It wasn't long into the girls' basketball season before Gabi Haack's name appeared atop the metro scoring leaders, some sit-up-and-take-notice numbers next to it. Eyebrows were raised, chins were scratched.

Elk River's 5-10 senior guard was far from an unknown commodity. She had been a varsity starter since ninth grade and had scored in double figures in 46 of her previous 52 games dating to her sophomore season. She played AAU basketball for North/Tartan, the state's top AAU program, and committed to play for Division I Bradley University in Peoria, Ill.

But the numbers Haack (pronounced Hawk) was posting showed more than just the typical improvement that comes with age and experience. She scored more than 30 points in four of the Elks' first six games after hitting the 30-point mark just twice previously.

Through 10 games, Haack was averaging 30 points per game. Soon after, she set a school single-game record with 45 points in a victory over Moorhead.

"I never thought things would go this well," Haack said.

She is currently averaging 26.1 points per game, still enough to lead the metro. Not coincidentally, the Elks (29-0) are headed to the state tournament for the first time since 2006.

Phenomenal improvement plus an undefeated season plus a state tournament appearance equals the Star Tribune 2017 girls' basketball Metro Player of the Year.

"We've always known she was a talented player," said Jeremy Digiovanni, who took over as head coach of the Elks this season after four years as an assistant. "She's very mature, very focused on improving and making herself a better player."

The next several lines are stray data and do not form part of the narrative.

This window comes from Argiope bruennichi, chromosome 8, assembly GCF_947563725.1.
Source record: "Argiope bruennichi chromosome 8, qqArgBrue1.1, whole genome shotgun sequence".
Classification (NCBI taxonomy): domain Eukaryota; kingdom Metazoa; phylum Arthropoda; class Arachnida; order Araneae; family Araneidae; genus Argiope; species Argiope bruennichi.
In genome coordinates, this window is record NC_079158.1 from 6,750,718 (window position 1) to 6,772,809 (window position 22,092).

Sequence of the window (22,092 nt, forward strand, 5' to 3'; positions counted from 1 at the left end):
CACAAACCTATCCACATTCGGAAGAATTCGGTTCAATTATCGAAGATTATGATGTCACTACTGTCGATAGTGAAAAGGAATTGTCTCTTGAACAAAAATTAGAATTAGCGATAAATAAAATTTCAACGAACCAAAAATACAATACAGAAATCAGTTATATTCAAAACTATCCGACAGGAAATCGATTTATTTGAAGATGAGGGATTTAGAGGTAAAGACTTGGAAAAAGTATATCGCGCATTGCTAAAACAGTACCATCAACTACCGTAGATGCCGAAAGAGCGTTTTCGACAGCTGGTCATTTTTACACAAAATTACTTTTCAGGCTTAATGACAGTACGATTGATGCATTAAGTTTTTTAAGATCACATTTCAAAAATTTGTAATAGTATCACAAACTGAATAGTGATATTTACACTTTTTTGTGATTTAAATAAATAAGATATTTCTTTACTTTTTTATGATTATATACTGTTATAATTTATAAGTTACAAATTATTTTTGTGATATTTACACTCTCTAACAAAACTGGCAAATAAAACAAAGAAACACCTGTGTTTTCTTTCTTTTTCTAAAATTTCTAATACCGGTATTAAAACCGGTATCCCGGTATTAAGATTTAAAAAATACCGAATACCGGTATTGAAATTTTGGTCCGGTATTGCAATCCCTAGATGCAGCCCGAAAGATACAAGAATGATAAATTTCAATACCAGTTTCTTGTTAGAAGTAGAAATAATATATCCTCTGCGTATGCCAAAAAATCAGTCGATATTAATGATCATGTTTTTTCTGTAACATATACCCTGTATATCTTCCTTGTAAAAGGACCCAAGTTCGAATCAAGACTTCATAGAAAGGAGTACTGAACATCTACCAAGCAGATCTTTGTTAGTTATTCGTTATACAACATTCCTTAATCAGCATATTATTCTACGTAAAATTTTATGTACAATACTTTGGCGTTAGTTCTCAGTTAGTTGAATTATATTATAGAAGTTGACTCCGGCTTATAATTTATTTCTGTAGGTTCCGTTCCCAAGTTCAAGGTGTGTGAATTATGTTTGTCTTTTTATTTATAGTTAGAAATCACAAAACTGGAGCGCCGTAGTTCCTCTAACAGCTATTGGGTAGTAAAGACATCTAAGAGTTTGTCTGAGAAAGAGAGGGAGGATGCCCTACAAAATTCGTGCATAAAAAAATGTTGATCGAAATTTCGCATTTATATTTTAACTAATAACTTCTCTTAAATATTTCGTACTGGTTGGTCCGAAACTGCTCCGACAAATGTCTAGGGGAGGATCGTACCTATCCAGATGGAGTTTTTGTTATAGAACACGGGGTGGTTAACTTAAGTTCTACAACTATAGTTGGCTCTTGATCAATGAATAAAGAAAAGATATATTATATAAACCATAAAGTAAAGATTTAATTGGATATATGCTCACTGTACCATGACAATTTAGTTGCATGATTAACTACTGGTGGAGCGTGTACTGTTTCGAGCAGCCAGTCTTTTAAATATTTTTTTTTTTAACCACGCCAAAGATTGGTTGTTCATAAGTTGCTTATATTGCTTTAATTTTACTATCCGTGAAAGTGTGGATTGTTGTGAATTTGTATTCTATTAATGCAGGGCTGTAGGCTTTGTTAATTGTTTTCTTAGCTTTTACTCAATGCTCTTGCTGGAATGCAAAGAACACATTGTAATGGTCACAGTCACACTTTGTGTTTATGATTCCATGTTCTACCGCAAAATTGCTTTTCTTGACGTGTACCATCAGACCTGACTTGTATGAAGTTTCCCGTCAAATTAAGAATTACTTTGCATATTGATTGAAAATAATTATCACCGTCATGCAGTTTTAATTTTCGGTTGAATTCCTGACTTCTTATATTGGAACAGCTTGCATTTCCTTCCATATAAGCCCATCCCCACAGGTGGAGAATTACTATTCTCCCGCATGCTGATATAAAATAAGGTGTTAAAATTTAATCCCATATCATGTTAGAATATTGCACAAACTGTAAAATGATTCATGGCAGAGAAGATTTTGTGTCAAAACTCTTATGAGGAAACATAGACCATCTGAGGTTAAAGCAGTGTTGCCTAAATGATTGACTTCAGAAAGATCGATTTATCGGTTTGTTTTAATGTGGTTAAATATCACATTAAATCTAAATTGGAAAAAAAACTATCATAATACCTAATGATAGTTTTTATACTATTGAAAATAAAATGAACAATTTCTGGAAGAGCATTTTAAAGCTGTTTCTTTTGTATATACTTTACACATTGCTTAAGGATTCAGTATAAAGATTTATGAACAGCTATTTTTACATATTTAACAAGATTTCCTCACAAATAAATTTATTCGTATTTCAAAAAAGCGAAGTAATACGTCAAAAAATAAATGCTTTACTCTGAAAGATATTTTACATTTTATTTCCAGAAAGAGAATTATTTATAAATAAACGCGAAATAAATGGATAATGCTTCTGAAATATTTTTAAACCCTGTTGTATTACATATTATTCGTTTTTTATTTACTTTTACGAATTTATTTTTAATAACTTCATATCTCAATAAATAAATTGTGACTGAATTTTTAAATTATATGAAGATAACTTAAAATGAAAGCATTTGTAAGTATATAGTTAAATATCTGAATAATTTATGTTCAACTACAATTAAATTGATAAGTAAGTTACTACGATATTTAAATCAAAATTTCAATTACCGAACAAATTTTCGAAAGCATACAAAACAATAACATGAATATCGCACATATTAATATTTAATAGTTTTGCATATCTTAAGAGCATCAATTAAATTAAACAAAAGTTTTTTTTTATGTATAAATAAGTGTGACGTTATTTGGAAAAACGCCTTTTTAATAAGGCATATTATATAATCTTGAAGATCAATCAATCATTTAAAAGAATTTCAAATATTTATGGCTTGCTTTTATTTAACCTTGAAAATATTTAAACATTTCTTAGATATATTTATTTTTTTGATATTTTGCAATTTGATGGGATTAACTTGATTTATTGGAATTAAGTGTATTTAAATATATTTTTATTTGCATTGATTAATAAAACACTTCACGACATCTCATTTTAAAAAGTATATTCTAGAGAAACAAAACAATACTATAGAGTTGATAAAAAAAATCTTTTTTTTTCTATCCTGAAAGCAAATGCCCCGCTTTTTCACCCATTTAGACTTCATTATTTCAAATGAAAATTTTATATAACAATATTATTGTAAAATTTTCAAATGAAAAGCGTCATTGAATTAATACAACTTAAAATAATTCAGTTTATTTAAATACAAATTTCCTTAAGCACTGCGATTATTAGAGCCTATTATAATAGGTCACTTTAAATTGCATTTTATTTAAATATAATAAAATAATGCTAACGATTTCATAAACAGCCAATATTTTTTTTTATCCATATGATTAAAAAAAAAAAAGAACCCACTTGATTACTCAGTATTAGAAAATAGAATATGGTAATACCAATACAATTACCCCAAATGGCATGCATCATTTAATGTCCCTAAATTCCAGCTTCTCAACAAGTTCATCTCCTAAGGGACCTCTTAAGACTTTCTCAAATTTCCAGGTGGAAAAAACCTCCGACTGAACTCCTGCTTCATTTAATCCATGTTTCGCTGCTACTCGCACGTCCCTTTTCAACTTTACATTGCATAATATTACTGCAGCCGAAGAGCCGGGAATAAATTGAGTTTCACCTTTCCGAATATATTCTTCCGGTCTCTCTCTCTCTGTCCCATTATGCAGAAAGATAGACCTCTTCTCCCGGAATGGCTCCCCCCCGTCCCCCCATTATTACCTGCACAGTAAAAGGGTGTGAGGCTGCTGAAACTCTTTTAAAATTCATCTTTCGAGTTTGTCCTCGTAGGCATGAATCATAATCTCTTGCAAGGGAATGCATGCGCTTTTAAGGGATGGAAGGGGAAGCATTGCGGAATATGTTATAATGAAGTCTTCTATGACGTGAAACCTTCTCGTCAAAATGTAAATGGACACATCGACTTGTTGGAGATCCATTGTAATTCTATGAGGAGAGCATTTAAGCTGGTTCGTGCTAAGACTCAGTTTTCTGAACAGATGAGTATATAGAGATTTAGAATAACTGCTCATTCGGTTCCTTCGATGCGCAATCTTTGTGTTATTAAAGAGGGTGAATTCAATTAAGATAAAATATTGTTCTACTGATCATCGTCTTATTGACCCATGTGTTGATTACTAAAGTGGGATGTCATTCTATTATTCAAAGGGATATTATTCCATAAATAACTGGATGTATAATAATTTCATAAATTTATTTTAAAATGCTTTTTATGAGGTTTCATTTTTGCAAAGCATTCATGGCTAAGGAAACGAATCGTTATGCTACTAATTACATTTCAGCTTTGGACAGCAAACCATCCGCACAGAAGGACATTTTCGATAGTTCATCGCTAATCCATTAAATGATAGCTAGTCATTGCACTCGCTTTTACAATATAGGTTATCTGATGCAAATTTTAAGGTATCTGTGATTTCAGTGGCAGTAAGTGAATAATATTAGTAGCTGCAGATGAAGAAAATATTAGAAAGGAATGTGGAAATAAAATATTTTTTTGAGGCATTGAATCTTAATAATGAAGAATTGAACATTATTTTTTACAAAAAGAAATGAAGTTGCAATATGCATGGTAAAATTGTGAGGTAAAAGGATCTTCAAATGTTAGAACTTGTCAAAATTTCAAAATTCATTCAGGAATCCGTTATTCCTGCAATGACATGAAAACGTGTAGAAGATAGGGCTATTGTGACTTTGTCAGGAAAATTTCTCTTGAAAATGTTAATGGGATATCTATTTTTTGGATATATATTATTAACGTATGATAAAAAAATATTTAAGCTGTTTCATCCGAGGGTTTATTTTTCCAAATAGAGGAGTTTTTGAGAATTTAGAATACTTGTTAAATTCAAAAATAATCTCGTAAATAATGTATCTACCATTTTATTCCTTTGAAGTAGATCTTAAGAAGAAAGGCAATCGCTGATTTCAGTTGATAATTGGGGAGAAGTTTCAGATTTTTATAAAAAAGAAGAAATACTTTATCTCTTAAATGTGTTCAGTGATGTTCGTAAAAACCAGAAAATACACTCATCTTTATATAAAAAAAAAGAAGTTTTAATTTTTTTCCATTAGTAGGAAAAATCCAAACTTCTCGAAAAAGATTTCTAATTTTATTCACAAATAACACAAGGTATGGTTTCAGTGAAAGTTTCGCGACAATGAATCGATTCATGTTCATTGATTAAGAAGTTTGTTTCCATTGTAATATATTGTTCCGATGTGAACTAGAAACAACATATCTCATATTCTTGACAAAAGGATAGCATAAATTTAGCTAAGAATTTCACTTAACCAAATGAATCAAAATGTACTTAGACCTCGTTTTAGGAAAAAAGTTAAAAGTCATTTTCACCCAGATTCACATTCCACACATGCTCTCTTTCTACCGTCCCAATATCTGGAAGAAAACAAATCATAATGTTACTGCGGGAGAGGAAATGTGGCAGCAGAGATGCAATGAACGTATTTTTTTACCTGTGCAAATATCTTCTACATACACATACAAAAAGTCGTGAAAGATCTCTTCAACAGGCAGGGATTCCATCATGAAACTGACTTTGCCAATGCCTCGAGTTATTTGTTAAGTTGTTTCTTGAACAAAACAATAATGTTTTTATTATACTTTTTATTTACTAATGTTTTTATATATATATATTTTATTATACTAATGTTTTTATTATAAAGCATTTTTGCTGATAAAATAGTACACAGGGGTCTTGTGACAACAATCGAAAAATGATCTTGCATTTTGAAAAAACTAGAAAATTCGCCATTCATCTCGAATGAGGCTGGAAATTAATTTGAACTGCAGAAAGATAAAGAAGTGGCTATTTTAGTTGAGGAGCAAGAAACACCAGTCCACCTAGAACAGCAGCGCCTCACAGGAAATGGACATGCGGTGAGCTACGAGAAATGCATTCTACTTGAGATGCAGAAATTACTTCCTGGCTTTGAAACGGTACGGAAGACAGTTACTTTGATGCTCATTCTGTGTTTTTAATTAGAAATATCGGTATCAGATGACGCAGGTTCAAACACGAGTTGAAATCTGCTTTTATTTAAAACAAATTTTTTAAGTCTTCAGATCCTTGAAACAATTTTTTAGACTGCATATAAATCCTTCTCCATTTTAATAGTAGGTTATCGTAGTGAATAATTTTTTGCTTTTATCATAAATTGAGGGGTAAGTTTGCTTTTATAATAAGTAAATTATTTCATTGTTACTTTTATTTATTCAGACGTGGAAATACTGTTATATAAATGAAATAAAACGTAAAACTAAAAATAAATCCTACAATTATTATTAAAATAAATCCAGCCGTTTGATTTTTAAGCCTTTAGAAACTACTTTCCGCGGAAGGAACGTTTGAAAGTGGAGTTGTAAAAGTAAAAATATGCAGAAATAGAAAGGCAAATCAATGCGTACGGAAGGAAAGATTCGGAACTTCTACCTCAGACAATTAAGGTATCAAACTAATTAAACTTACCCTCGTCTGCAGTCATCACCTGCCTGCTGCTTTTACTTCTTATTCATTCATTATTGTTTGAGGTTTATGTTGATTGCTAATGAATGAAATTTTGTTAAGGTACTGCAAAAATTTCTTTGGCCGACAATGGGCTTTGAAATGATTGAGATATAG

When she found downtime between high school and AAU basketball commitments, Haack hit the gym at the local YMCA, getting better, improving her game. The driving force, she said,was her own conscience.

"I'm kind of self-motivated," Haack said. "Before the season, I was going to the Y on my own every day on weekends and once or twice a week, shooting and running and lifting, trying to get into better shape. My dad was there a lot to rebound for me, but no one ever pushed me to do it."

What did drive her, Haack said, was being overlooked by so many before the season started.

"At the beginning of the season, there wasn't much publicity," she recalled. "I didn't make the cover of 'The Breakdown' [a preseason preview magazine]. I'm like, 'Oh, that's cool. I'm just going to have to go out and show them and make a name for myself.'‚ÄČ"

As her season progressed and her level of play barely wavered, those who ignored her came a-calling. In addition to being named Metro Player of the Year, she became a strong candidate for the Ms. Basketball and Gatorade Player of the Year awards.

"As we kept winning and I was getting more and more confident, my athletic director told me some of the awards I was up for," Haack said. "I was shocked. I never expected to be nominated for any of them."

"I guess," she said, "all my hard work has paid off."